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Messages - goschman

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1
All Grain Brewing / Re: double kolsch attenuation
« on: July 27, 2016, 09:20:35 AM »
Sounds solid to me as well. 1/2 pound of sugar should help without taking much away from the malt character.

That was kind of my thought. I think it works out 3.6%.

2
All Grain Brewing / double kolsch attenuation
« on: July 27, 2016, 08:43:57 AM »
The time has come for me to begin thinking about brewing this year's xmas beer that will be bottled and stored. This year I am not brewing anything close to a xmas beer and have decided to "imperialize" my kolsch.

The main thing I want to emphasize is high attenuation using WLP029. The plan is to mash at 148F for 90 min and add 1/2 lb table sugar in attempt to get around 85% AA which would put me near a FG of 1.010 and an ABV around 7.6%. I am keeping the OG relatively low at 1.068 so that a lower FG can be achieved. All of this is just goals and estimates obviously. Any other tips or thoughts?

3
Going to brew a pumpkin oktoberfest again. Last year I liked it so much I think it may be a regular fall beer for me. Basically an oktoberfest with a little pumpkin in the mash and spices at the end of the boil. Good stuff.

Sounds good. I have been doing pumpkin versions of beers I grew regularly. Last year it was an altbier and this year I think I am going to go with a pumped up version of my brown ale.

4
General Homebrew Discussion / Re: isovaleric acid - sweaty socks
« on: July 26, 2016, 06:55:23 PM »
Isovaleric acid is definitely hop related.

The funny thing about it is that major parts of the population can't even detect it at any level.  I went to the Siebel Sensory Perception class at GABF back in 2009 (God, has it been that long?) and while half the class sipped away at the sample straining to find something wrong, the other half of the class was making gagging noises and looked like they were going to hurl.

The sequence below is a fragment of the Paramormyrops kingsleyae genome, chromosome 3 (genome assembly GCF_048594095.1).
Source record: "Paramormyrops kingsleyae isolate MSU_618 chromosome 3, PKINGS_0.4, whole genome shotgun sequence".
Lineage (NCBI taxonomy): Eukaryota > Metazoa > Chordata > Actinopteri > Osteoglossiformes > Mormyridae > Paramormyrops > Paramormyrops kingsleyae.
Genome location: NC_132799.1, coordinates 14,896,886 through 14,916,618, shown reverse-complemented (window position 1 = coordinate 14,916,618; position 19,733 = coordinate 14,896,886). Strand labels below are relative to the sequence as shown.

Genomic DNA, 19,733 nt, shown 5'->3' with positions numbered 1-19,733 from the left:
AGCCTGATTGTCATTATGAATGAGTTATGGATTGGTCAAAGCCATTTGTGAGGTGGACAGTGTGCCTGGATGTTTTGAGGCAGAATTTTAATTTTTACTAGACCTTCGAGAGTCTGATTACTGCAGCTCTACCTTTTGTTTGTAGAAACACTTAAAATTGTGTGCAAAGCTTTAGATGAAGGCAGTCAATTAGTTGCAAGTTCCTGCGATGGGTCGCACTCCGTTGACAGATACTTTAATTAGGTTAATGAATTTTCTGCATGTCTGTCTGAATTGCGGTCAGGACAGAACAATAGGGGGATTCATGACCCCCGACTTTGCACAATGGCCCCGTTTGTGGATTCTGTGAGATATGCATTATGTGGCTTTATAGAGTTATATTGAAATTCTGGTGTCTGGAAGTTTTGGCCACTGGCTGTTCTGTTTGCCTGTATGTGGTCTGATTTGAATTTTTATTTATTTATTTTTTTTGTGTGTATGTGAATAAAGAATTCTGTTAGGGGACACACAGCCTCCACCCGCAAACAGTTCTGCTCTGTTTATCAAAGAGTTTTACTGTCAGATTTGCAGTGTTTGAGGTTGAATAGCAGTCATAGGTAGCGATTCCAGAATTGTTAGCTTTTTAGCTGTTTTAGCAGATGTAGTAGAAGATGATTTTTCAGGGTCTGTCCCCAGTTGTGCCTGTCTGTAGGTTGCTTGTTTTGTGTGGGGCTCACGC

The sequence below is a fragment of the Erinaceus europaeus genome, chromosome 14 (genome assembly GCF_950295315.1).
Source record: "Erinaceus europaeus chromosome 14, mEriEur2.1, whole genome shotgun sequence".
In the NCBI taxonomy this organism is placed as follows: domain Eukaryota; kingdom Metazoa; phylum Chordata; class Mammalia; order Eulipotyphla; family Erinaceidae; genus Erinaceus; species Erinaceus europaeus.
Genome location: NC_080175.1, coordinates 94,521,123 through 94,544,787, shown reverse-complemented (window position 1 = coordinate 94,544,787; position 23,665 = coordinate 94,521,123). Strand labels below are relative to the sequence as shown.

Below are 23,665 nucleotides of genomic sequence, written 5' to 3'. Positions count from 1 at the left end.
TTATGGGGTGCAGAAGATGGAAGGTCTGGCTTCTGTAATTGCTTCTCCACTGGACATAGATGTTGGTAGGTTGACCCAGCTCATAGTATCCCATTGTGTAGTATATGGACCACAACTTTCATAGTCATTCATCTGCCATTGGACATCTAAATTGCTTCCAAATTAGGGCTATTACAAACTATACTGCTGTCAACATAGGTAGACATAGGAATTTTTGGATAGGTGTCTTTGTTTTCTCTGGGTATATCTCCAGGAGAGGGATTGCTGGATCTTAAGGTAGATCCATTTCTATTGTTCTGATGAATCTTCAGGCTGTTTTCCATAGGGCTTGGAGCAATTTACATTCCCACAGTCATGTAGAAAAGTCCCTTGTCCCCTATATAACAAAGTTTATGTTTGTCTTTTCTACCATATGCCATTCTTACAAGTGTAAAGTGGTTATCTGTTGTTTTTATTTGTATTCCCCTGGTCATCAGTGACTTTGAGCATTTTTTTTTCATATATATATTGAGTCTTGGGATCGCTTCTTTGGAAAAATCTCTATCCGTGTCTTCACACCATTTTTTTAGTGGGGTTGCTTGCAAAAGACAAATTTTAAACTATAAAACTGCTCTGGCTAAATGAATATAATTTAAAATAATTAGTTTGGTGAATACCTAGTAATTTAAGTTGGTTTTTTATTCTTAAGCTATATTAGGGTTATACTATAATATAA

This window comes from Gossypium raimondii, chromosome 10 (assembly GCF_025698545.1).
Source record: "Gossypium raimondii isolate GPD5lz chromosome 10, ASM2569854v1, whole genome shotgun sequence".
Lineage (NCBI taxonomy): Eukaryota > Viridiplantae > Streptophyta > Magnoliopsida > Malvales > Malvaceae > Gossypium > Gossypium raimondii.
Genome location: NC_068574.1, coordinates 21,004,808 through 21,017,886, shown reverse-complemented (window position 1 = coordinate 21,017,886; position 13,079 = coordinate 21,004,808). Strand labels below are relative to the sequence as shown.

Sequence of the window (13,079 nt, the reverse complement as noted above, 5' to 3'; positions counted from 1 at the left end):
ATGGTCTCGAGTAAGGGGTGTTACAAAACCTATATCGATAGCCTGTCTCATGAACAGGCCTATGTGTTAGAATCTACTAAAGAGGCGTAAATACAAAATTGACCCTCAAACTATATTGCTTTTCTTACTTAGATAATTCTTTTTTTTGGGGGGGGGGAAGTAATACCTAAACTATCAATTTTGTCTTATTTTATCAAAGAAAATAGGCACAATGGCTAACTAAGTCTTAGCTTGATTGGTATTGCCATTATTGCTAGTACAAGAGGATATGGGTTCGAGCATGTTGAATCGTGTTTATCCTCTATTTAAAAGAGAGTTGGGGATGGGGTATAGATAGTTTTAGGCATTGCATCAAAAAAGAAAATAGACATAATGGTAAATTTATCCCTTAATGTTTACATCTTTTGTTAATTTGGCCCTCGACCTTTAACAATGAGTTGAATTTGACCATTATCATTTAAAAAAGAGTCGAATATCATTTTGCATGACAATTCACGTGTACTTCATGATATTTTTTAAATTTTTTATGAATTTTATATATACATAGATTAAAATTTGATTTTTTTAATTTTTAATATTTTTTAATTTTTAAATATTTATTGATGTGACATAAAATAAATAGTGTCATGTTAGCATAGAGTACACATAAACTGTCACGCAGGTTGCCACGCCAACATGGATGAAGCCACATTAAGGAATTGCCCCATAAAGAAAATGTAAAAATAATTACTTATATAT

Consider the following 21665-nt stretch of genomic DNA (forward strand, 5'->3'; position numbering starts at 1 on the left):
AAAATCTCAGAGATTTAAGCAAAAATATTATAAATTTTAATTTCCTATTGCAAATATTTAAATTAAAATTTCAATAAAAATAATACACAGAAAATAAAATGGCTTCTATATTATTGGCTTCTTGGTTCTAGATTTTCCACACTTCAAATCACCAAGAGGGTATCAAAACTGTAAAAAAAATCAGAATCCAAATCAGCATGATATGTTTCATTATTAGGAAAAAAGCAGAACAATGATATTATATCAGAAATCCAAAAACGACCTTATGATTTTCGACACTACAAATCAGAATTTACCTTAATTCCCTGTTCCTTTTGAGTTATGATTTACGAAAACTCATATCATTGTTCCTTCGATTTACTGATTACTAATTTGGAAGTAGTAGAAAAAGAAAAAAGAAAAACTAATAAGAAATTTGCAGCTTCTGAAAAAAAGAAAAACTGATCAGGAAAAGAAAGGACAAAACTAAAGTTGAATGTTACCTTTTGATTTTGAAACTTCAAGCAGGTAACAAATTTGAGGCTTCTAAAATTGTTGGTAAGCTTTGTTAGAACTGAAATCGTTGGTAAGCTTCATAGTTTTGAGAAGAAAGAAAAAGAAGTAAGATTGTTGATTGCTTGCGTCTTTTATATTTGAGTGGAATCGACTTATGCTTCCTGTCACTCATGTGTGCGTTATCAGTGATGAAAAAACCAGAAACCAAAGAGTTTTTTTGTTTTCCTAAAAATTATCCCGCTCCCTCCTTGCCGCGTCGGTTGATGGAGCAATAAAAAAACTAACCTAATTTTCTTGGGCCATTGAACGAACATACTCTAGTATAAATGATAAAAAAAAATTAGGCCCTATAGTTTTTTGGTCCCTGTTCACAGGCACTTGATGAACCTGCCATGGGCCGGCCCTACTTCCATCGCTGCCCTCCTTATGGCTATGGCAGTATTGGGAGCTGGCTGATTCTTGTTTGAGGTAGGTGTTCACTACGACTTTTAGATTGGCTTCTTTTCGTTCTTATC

Good to know. I read somewhere today that it was usuall hop related but could also have to do with stressed yeast so I thought that might be a culprit. Whatever it is seems to be a byproduct of fermentation which is fading with extended lagering time.

5
General Homebrew Discussion / Re: isovaleric acid - sweaty socks
« on: July 26, 2016, 04:30:02 PM »
Just sampled again and the off flavor seems to has dissipated even further. It is tasting more like a Czech pils than an international pale lager which I entered it as. Hopefully not another misentered beer. I assume they will be combining most of the light lager categories.

I am still curious about what is was.

6
General Homebrew Discussion / Re: isovaleric acid - sweaty socks
« on: July 26, 2016, 02:13:57 PM »
Sometimes 34/70 throws off a little sulfur, which is more likely to dissipate after a few minutes than isovolaric.  Are you especially sensitive to sulfur compounds?

I don't believe so. I have less than 10 lagers under my belt and have used 34/70 for all of them. I have brewed this particular beer 3 times and have never detected this character. This character has seemed to dissipate after days in the keg but not within minutes in the glass.

7
General Homebrew Discussion / isovaleric acid - sweaty socks
« on: July 26, 2016, 02:05:03 PM »
I am trying to identify an off flavor in a pale lager that was brewed with W34/70. It is not very strong and seems to be dissipating. It seems to be something I am very sensitive to. I get a sweaty sock type aroma and taste in the beer however like I mentioned, it is more of a background note. I see stale cheese as a common descriptor however that isn't necessarily what I detect. This beer is in a competition this weekend and I just want to be prepared for the critiques.

My buddy says he doesn't notice it and I have detected it certain pale lagers before at brewpubs where my friends didn't taste or smell it. Is this likely isovaleric acid? Will it continue to dissipate with continued lagering? The two main causes I see are old hops and brett infection which doesn't seem to apply in this circumstance.